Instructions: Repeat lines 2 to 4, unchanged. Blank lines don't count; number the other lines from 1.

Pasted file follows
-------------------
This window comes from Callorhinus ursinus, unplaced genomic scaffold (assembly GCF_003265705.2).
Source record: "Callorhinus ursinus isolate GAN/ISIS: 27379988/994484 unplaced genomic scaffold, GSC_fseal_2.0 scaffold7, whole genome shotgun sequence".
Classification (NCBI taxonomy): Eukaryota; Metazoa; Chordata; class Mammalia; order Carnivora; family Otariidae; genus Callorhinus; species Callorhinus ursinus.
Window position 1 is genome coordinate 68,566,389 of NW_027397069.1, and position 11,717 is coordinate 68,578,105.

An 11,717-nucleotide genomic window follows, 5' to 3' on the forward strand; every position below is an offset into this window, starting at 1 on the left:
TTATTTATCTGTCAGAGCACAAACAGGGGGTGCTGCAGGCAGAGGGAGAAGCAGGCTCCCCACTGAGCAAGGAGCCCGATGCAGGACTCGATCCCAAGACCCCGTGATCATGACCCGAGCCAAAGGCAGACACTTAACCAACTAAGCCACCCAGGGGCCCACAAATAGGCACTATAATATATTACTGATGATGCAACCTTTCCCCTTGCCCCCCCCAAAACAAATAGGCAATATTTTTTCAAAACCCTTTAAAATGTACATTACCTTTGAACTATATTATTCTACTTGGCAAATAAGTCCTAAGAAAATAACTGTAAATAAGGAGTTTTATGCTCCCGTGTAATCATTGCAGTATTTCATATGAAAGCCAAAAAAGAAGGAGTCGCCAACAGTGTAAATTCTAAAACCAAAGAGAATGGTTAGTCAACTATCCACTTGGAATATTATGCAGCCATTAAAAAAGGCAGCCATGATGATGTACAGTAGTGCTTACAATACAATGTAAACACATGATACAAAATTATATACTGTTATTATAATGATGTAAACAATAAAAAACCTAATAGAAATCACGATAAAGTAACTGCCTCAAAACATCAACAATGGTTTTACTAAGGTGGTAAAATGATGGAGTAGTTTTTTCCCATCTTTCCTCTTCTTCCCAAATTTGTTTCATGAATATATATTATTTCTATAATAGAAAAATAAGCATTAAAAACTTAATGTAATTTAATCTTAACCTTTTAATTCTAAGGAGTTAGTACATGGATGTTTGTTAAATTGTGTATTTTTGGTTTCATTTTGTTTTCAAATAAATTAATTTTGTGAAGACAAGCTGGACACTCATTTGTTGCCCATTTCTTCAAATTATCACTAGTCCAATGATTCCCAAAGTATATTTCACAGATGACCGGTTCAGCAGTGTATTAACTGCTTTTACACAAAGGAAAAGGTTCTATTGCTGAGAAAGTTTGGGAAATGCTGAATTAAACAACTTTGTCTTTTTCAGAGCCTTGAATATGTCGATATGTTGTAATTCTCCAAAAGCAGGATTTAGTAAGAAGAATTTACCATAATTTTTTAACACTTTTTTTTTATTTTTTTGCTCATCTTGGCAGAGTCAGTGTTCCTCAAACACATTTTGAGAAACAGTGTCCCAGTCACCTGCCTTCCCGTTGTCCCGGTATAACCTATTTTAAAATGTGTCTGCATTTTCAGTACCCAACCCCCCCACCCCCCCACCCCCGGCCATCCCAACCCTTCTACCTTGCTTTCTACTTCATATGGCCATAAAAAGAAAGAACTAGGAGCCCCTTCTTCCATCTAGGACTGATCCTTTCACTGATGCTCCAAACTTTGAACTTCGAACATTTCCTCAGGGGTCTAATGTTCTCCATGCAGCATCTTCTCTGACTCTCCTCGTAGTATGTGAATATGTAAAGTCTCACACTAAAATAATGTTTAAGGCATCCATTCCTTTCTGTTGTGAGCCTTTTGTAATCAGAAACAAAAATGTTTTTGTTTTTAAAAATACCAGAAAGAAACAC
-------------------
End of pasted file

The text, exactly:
Source record: "Callorhinus ursinus isolate GAN/ISIS: 27379988/994484 unplaced genomic scaffold, GSC_fseal_2.0 scaffold7, whole genome shotgun sequence".
Classification (NCBI taxonomy): Eukaryota; Metazoa; Chordata; class Mammalia; order Carnivora; family Otariidae; genus Callorhinus; species Callorhinus ursinus.
Window position 1 is genome coordinate 68,566,389 of NW_027397069.1, and position 11,717 is coordinate 68,578,105.